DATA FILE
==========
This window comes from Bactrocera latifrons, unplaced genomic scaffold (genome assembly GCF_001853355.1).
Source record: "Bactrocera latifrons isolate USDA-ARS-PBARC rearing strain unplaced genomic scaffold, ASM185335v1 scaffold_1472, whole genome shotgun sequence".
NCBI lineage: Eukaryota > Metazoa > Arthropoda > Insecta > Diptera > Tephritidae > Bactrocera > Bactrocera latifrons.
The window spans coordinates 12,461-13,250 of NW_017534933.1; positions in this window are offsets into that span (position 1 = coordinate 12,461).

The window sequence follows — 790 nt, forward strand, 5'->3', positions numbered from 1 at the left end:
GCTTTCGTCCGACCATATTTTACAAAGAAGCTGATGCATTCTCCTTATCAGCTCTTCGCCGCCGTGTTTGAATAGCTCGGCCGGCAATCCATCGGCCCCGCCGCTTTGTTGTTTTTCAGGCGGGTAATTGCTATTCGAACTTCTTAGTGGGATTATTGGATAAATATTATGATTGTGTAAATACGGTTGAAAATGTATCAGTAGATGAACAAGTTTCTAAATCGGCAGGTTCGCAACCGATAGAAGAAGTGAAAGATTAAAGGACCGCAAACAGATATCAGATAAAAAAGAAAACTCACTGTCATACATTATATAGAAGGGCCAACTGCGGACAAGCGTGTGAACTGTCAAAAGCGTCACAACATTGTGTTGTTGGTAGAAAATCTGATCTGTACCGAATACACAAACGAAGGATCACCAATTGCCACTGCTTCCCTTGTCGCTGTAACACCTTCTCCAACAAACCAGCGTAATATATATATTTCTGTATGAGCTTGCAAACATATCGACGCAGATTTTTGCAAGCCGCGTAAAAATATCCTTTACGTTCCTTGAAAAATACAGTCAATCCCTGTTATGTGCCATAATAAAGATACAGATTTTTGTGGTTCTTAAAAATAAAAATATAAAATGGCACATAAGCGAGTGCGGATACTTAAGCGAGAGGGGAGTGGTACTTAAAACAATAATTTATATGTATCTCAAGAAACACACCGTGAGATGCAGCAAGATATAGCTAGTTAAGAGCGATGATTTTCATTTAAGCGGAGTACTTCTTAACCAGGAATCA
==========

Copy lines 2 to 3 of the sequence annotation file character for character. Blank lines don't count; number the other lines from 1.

Source record: "Bactrocera latifrons isolate USDA-ARS-PBARC rearing strain unplaced genomic scaffold, ASM185335v1 scaffold_1472, whole genome shotgun sequence".
NCBI lineage: Eukaryota > Metazoa > Arthropoda > Insecta > Diptera > Tephritidae > Bactrocera > Bactrocera latifrons.